If you have enough years under your belt for perspective, you have to marvel at the power of innovation, competition, and personal choice in a free marketplace to shape our lives – expanding quality and selection while relentlessly driving down cost and price.
Freedom works every time it is tried.
In just the last 30 years – barely a generation – the introduction of personal computers, cell phones and smart phone devices has revolutionized information, its amalgamation and distribution while at the same time driving prices down.
Innovation is a relentless force, as inevitable as iron replacing bronze.
Perhaps no example of how innovation, competition and free market forces have changed the world in modern times is more illustrative than this revolution in communications and information triggered by Alexander Graham Bell’s patent of the telephone and its first use on March 10, 1876. The world was changed forever in thousands of interrelated ways. One innovation leading to the next in an ongoing process.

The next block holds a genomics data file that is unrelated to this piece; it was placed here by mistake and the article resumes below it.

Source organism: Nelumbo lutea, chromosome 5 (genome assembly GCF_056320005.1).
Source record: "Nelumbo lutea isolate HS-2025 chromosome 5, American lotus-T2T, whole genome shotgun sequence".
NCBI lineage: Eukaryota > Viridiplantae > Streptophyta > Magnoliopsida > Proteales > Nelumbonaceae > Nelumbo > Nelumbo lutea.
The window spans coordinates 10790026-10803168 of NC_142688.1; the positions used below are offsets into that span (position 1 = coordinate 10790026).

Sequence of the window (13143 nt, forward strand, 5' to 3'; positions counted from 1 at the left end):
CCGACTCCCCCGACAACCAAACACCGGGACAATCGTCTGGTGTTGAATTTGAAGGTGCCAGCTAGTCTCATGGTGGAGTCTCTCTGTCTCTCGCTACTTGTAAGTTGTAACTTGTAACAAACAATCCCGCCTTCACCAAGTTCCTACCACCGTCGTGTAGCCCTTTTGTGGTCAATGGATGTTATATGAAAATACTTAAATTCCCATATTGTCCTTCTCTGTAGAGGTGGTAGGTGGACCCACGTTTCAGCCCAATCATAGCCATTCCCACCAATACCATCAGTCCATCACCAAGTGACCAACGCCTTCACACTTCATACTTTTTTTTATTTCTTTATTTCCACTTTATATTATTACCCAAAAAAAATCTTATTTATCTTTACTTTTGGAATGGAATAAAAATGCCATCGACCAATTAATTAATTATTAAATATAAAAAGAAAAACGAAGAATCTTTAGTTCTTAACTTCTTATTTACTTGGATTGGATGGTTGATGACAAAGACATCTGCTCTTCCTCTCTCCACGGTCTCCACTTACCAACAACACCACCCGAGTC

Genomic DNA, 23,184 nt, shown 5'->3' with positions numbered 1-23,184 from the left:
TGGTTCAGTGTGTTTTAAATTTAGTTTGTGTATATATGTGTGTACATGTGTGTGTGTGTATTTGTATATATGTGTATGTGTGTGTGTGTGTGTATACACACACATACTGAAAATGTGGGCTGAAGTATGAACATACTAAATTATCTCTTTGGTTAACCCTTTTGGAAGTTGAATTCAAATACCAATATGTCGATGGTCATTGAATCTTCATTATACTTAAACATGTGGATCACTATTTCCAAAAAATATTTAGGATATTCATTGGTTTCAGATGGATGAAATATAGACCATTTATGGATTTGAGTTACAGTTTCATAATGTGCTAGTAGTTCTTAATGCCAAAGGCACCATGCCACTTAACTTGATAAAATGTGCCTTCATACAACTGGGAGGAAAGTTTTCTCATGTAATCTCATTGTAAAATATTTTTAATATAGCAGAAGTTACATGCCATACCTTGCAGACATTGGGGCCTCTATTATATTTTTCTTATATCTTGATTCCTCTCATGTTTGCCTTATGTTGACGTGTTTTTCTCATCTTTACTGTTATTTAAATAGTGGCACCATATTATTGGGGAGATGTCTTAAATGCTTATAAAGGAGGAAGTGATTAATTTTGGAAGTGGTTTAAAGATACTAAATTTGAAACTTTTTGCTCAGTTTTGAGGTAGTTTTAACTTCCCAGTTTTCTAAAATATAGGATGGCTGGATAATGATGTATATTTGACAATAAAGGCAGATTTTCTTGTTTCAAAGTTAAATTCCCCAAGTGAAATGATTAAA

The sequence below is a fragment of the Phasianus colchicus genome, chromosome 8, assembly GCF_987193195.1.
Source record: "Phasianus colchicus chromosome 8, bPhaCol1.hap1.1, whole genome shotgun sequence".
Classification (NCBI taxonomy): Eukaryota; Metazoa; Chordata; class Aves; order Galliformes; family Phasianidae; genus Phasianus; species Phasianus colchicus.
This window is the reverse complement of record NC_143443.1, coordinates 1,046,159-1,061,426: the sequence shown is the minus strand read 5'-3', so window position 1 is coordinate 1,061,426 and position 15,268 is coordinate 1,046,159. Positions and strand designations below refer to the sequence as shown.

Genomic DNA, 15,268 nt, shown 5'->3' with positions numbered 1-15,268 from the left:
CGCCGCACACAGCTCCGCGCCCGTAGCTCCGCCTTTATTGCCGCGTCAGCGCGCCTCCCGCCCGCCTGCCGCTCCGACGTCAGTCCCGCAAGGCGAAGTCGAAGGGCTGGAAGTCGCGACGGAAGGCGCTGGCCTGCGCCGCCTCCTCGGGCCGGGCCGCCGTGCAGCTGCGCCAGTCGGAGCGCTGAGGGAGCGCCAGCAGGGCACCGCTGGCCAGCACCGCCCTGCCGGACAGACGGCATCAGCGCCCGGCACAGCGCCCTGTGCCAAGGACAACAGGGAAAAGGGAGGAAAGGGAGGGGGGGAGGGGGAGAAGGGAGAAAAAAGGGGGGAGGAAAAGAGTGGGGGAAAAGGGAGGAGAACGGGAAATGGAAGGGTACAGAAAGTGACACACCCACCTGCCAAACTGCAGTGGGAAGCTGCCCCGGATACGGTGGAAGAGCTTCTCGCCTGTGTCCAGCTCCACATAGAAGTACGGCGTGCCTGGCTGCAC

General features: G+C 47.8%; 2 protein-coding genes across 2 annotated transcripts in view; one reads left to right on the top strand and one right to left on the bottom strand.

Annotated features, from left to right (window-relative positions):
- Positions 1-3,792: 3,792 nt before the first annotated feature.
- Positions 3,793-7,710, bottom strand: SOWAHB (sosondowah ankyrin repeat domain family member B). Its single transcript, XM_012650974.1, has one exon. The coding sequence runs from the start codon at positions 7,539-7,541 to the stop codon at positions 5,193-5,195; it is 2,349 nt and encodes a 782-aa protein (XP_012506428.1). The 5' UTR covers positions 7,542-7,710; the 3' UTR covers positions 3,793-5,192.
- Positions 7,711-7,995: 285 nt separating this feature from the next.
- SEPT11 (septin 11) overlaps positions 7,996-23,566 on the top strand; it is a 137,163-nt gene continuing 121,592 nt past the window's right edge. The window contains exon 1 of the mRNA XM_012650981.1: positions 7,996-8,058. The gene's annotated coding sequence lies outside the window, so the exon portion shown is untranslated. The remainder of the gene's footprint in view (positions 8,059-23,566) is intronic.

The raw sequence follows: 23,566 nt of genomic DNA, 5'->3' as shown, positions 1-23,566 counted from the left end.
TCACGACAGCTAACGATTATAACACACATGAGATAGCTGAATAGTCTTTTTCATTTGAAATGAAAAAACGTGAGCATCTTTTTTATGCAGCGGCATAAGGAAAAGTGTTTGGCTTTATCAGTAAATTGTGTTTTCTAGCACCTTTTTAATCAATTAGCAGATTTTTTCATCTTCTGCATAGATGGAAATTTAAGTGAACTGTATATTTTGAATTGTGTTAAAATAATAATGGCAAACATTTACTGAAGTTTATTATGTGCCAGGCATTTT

Likewise, the introduction of Henry Ford’s Model T in 1908 revolutionized transportation and mobility just as Mr. Bell’s phone had done to communications. It drove down prices, making automobiles widely available, and ignited more innovation and competition that further revolutionized life in thousands of interrelated ways, and it is still going on.
The free market of ideas and the development and application of those ideas is so efficient and so productive compared to centralized or command methods of developing and utilizing resources and time that it stands as self-evident, because it imitates what can be observed in God’s natural order. It just is.